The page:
Persistent workplace aggressors disguise their aggression as being professional. This is done to manipulate the work environment and their colleagues. It helps them get away with their bad behavior. For example, a co-worker might continually bring up a topic in a meeting under the auspice of trying to improve the work culture when it is aimed at humiliating or embarrassing the target.
One isolated incident is not persistent workplace aggression. However, these unprofessional behaviors become persistent workplace aggression when they are done repeatedly with the intent to harm the target. Workplace aggressors will continue to try to camouflage aggressive behavior as professional even though their aggression is done in a purposeful manner to get at the target.
Aggressive leaders engage in the same type of masquerade. These leaders live under the facade that they are doing a good job in management, when they are, in fact, causing damage to their workers and the environment. Many workers find it difficult to work under this type of leadership.
For example, an aggressive leader may call meetings as part of their professional responsibilities, but do it last minute when the target is unlikely to be able to attend. Or, they make unilateral decisions about the target’s work expectations. Again, this is often within their job responsibilities, but the motive behind their decisions may be to harm the target. These behaviors seem professional and in the purview of leadership, but the leader is participating in persistent workplace aggression.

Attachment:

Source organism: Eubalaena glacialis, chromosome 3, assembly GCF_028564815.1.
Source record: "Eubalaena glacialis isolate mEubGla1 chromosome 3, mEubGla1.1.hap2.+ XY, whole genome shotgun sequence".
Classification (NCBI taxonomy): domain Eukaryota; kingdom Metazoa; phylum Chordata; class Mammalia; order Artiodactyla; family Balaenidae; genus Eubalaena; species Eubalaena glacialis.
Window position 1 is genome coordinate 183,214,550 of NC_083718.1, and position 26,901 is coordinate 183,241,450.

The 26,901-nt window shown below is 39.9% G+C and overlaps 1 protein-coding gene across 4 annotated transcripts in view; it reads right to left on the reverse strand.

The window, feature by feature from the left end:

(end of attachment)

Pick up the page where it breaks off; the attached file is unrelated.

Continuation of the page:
Aggressive leaders often use their position to hurt targets and harm the overall work environment. These types of leader's role model persistent workplace aggression for their workers endorsing it for everyone and failing to make the workplace safe. Whether they know it or not, they are truly undermining their leadership paving the way for increased hostility.
Organizations with persistent workplace aggressors, both leaders and workers, are supporting and creating a sustainable culture of workplace violence when intervention is not sought out.
If you or the organization you work for is experiencing persistent workplace aggression or need training on this issue, please contact me at firstname.lastname@example.org or (320) 309-2360. You can also visit my website at www.jankircher.com. Help is out there.
Namie, B. D. (n.d.). Workplace Bullying Institute. Retrieved November 07, 2016, from http://www.workplacebullying.org/individuals/problem/definition/
Namie, G. & Namie R. (2009). The bully at work: What you can do to stop the hurt and reclaim your dignity on the job. Naperville, IL Sourcebooks, Inc.